We have considered two types of distribution update intervals, (L_ text {{int}} ). The first is a constant update interval, with which the demand distribution is updated every (L_ text {{int}} (= Const.) ) no time. In this study, we examined (L _ { rm integer} = 50 ) and 100. The second type of interval is a random update interval, which is redrawn from the uniform distribution, (U (L_ text {{min}}, L_ text {{max}}) ), whenever the demand distribution is updated. Here we pose (L_ text {{min}} = 50 ) and (L_ text {{max}} = 100 ). These two update intervals were used to show that our results were not influenced by the discrete or stochastic properties of demand.

### Retraining programs for forecasting demand at levels

As the demand model changes, the rung forecast models are also updated (i.e. recycled). Each level *I* refers to the past (L_ text {{train}} ) orders he has received, ( {O_ {i-1} (T-1), ldots, O_ {i-1} (T-L_ text {{train}}) } ). When the model is updated, ( mu _i ) and ( sigma_i ) were replaced by the mean and corrected standard deviation calculated from the sample, respectively. The optimal value of (L_ text {{train}} ) depends on the environment and is generally unknown.

We consider the following four types of diagrams defining when and how to perform recycling at each level.

#### Regular update

We simultaneously update the models of all levels each (L_ text {{train}} ) stages, that is to say at (t = nL_ text {{train}} ) ((n = 1,2, ldots) ).

#### Independent update

At each step of time, each step *I* checks if the sample mean calculated from the most recent past data, ( {O_ {i-1} (T-1), ldots, O_ {i-1} (T-L_ text {{train}}) } ), is in the interval ([mu _i – 1.96sigma _i / sqrt{L_text{{train}}}, mu _i + 1.96sigma _i/ sqrt{L_text{{train}}}]), and if not, it updates the forecast model. If the current model correctly predicts demand, 95% of the sample mean falls within this range. Note that this diagram gives 5% false positives at each time step. This criterion is examined independently at each level.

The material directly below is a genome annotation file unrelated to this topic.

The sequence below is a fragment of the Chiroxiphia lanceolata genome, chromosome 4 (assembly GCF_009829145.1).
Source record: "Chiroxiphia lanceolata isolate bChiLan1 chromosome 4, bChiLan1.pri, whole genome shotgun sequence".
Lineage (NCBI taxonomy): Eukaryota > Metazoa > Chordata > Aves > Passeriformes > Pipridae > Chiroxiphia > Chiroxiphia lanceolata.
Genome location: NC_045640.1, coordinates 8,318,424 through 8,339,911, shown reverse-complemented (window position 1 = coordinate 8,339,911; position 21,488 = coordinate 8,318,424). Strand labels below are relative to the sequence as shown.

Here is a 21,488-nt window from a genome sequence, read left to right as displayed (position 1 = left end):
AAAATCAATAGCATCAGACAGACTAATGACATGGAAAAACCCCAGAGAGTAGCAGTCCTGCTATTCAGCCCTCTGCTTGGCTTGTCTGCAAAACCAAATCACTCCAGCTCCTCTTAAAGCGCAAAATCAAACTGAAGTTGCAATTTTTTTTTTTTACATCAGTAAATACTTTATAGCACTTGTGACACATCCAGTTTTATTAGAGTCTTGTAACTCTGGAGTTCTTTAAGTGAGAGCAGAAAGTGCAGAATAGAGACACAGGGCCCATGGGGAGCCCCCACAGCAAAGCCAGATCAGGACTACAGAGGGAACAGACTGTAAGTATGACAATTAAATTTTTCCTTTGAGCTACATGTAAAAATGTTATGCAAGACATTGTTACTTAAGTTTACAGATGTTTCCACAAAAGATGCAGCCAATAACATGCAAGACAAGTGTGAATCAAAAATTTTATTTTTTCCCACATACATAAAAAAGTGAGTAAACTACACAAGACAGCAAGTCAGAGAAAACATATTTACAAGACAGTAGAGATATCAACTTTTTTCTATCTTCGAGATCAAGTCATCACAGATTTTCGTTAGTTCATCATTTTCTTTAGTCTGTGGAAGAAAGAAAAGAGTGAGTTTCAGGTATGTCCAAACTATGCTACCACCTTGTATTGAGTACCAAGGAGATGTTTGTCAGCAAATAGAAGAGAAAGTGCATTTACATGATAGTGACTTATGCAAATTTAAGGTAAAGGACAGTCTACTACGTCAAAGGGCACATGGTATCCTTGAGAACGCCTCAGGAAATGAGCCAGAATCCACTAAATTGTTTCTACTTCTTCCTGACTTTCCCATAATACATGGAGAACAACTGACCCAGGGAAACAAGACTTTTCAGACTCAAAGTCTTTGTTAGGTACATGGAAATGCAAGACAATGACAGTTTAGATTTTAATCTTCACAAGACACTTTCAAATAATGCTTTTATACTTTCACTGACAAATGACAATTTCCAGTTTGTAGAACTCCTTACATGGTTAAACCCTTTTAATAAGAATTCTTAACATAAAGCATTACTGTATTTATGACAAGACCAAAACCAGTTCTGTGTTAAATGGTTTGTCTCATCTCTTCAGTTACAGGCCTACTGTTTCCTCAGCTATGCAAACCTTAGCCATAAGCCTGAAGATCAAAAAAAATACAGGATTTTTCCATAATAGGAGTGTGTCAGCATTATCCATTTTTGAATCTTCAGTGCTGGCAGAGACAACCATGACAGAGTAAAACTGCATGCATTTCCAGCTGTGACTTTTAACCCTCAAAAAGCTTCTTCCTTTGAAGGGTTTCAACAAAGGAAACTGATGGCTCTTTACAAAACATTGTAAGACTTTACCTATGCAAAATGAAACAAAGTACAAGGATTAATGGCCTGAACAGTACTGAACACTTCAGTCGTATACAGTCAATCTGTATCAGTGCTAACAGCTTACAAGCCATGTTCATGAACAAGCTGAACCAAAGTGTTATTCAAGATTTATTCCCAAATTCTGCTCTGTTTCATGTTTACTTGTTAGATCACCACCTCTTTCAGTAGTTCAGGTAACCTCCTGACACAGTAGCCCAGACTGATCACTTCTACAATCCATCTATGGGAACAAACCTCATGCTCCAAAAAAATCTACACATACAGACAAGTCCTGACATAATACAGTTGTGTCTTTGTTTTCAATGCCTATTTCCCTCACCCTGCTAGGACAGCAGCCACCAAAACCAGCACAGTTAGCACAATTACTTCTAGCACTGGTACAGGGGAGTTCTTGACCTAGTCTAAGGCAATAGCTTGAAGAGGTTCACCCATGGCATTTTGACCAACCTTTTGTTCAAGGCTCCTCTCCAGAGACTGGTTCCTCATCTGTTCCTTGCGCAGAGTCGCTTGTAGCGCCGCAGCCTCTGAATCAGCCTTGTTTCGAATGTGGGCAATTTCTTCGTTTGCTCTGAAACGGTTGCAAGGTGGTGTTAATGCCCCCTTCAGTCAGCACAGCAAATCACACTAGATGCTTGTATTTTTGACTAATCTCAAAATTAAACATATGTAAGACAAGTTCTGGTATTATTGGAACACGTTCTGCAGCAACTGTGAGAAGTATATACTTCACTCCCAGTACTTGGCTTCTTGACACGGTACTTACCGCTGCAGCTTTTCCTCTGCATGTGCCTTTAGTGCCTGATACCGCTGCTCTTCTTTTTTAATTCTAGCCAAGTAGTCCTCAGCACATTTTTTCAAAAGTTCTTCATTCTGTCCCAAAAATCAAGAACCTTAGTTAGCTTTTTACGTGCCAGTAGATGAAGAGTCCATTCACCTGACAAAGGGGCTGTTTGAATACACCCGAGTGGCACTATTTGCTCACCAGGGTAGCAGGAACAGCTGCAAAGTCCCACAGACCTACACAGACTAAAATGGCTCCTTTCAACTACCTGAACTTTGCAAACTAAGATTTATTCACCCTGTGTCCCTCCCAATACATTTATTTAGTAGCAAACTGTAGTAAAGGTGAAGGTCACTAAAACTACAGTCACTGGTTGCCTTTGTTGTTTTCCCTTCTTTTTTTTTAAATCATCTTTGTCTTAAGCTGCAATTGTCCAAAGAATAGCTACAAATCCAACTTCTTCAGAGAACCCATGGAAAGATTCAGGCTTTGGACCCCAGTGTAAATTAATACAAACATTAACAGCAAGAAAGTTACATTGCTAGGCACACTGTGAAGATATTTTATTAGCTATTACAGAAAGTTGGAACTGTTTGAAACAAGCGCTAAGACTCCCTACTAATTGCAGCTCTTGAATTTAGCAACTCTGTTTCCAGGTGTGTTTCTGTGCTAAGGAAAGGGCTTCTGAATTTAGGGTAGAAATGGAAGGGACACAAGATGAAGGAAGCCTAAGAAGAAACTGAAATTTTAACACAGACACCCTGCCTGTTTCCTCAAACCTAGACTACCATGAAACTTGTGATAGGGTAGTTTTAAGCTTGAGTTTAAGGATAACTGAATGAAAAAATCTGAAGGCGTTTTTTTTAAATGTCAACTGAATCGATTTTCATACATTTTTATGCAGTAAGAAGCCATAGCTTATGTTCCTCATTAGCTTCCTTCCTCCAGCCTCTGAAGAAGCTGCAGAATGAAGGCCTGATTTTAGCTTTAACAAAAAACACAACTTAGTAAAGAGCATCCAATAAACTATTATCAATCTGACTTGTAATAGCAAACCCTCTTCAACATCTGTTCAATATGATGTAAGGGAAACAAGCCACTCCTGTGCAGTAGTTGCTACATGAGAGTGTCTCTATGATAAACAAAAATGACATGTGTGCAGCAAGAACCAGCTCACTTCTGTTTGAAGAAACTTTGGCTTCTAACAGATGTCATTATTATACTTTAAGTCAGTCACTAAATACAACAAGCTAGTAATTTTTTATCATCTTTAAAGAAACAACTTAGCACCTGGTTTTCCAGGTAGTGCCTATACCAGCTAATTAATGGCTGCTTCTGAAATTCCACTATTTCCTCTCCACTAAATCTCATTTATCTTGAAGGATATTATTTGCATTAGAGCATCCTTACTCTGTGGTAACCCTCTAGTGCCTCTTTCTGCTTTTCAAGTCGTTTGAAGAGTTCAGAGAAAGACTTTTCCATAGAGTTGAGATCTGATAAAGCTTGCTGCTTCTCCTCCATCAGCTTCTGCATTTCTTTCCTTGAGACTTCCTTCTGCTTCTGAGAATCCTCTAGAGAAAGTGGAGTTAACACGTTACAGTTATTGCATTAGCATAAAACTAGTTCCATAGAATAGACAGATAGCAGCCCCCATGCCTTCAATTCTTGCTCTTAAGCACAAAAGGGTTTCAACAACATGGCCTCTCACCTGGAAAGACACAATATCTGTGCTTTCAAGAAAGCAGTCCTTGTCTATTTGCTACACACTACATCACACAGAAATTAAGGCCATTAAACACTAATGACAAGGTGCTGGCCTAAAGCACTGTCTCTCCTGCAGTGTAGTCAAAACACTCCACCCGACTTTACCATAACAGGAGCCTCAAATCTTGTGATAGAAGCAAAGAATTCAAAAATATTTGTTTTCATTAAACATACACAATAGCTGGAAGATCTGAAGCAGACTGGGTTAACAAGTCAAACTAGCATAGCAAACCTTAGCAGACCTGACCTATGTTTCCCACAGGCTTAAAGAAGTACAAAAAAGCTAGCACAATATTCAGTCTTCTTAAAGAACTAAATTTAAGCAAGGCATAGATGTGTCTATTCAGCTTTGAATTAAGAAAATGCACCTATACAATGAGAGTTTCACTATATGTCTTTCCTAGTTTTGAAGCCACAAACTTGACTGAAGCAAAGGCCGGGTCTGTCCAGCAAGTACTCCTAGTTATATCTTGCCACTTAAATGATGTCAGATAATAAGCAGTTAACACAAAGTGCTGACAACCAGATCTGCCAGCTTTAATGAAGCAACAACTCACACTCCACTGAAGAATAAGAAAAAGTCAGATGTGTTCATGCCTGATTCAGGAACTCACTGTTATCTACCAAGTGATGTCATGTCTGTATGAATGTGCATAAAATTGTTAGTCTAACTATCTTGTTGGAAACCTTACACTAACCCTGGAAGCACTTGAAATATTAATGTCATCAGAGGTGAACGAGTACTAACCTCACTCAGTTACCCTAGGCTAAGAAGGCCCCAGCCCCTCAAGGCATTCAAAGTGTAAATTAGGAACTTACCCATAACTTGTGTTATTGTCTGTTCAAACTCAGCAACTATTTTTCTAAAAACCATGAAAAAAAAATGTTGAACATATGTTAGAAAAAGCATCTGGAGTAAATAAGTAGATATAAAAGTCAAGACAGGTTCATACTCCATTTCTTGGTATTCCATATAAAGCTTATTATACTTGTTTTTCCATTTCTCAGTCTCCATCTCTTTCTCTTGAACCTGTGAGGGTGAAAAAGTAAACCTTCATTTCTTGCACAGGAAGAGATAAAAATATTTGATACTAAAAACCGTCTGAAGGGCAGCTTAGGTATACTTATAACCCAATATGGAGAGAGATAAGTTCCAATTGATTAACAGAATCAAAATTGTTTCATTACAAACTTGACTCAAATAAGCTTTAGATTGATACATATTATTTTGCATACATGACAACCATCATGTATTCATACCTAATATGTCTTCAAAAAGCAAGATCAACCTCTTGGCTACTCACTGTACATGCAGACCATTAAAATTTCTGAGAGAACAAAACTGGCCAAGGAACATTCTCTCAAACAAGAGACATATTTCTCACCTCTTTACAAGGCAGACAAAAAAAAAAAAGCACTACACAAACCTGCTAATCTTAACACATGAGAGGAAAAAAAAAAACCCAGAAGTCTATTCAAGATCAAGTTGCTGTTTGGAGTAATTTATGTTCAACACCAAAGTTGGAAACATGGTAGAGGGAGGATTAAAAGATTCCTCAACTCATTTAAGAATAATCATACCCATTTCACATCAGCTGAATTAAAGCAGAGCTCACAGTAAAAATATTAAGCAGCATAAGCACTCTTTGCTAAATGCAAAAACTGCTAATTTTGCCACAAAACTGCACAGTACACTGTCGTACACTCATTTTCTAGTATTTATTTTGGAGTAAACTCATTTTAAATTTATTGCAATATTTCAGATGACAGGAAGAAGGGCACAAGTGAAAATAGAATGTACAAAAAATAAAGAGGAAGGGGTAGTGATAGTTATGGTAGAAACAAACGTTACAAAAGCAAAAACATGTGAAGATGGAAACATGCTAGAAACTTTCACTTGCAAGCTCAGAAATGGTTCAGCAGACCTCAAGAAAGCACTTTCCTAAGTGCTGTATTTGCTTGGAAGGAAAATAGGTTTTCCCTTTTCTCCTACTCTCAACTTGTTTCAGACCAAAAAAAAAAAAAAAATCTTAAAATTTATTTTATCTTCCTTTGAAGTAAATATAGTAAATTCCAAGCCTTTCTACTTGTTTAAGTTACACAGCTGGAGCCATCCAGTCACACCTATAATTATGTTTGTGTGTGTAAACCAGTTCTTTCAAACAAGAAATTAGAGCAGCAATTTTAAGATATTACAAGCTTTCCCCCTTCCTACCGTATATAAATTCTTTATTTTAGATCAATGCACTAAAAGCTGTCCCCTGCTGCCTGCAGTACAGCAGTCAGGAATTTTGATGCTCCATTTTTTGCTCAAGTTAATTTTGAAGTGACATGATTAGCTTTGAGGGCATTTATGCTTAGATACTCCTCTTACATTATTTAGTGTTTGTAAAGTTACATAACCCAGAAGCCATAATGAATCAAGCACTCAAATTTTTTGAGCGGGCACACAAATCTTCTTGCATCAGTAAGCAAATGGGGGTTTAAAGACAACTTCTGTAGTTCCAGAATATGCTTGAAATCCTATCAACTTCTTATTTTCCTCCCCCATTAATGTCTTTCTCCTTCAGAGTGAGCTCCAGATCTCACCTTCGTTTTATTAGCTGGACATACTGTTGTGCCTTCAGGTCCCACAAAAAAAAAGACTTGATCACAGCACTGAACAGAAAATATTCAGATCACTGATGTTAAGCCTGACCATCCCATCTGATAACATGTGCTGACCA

#### Shared forecasting model

Only step 1 updates the model according to the same rule as in the independent update scheme. If the forecast model is updated, it is copied at all levels. In this way, the Tier 1 forecasting model, which has the most accurate information on demand, is shared with other companies.

### Initial settings and conditions

We performed simulations for (N = 5 ) rungs, variant (L_ text {train} ). The safety factor has been set at (c = 1.96 ). As initial conditions, we set ( mu _0 = mu _1 = cdots = mu _N = 1.0 ), ( sigma _0 = sigma _1 = cdots = sigma _N = 0.1 ), and (I_1 = cdots = I_N = 1.196 ).

### Constant policy

To assess the effectiveness of recycling programs, we have prepared a basic model, called a constant policy. In this policy, the prediction of each step is based on the Gaussian distribution, ({ mathcal {N}} ({ bar { mu}}, sigma) ), which does not change over time. Here, ({ bar { mu}} = 1.25 ) is a fixed parameter representing the long-term average of the demands ( ( mu _0 sim U (1 / 2,2) )), and we looked at different values â€‹â€‹of ( sigma ) ranging from 0 to 1.2 in separate executions. This policy assumes an ideal situation in which each level knows the value of ({ bar { mu}} ).